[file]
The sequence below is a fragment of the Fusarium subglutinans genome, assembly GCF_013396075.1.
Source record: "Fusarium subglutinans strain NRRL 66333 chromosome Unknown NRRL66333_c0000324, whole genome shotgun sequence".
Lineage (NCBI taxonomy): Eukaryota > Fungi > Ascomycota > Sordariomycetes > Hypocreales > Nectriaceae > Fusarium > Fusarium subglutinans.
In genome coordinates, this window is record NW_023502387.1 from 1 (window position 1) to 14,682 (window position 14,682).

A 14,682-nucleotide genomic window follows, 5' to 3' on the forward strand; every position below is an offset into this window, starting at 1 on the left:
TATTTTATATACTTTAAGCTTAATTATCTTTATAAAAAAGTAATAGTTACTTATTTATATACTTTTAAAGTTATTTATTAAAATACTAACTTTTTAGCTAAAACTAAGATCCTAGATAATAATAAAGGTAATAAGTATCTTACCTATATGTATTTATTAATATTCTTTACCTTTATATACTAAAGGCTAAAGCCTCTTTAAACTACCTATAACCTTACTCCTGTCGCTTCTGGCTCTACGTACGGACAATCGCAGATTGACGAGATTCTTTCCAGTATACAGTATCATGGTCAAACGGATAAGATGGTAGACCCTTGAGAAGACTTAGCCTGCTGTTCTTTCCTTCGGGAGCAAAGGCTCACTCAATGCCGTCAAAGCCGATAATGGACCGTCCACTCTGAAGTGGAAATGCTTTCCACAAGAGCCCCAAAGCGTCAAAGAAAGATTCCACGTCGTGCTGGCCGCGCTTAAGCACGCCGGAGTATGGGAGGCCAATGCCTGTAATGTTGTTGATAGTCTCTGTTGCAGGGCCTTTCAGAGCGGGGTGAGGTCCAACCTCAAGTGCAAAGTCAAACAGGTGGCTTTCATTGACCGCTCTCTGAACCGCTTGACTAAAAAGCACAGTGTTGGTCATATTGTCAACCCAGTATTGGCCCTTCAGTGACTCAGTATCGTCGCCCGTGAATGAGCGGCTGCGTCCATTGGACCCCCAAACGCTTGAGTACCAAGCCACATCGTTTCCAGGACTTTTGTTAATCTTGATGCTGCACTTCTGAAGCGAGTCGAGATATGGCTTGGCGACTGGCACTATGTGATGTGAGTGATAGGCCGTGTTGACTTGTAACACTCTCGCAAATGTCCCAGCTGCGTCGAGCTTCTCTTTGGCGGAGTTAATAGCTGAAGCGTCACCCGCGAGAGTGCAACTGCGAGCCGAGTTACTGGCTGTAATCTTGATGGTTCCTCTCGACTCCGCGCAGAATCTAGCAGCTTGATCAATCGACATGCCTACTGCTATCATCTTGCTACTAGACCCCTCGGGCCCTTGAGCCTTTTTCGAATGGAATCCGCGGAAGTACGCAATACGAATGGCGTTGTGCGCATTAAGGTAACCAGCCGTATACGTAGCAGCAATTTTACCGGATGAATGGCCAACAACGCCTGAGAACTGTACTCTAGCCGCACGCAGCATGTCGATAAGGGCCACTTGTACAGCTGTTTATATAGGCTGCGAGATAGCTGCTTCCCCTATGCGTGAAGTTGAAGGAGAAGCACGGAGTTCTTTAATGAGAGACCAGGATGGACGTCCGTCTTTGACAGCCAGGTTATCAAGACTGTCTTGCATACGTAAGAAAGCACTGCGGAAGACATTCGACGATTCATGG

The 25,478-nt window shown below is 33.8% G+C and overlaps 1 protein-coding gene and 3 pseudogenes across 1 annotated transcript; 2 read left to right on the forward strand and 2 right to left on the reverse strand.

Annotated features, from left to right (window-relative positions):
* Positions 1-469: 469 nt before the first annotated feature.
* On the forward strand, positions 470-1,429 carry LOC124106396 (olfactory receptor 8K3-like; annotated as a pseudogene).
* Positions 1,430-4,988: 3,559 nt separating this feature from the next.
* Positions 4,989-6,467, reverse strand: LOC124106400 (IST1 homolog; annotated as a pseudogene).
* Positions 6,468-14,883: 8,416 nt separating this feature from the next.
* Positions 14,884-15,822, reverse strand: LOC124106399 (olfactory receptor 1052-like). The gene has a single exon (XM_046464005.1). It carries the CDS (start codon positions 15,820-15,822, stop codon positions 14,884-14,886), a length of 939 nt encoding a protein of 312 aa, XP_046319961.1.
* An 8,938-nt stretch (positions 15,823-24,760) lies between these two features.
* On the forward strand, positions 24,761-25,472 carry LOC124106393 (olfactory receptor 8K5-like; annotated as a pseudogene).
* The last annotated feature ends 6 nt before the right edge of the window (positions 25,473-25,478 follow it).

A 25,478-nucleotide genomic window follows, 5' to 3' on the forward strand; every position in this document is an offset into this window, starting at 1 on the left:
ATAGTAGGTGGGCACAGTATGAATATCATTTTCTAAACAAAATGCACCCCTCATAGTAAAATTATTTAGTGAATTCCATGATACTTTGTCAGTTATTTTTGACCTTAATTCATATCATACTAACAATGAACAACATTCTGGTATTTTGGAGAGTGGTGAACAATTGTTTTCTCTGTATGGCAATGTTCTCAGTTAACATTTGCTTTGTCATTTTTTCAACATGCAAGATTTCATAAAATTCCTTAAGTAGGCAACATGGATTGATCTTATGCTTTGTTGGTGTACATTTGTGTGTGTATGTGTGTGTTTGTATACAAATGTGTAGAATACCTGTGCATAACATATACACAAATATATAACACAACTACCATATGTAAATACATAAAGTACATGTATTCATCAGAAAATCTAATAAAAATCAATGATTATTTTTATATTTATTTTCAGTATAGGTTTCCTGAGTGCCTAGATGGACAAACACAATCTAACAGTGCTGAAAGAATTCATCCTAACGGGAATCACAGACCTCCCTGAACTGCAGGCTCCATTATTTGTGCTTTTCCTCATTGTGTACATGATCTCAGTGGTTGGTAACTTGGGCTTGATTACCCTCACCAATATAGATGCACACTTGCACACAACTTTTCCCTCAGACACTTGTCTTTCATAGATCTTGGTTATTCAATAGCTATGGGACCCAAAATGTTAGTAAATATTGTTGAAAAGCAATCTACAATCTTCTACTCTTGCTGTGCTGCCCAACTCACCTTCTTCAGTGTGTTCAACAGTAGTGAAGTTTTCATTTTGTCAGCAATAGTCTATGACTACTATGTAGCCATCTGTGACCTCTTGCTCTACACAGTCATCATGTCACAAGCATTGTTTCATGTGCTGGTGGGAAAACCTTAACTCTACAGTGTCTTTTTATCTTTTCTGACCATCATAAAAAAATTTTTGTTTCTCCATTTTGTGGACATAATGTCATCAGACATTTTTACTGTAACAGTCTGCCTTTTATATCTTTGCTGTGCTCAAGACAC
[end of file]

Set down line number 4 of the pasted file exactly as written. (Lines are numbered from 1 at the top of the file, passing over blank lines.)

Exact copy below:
In genome coordinates, this window is record NW_023502387.1 from 1 (window position 1) to 14,682 (window position 14,682).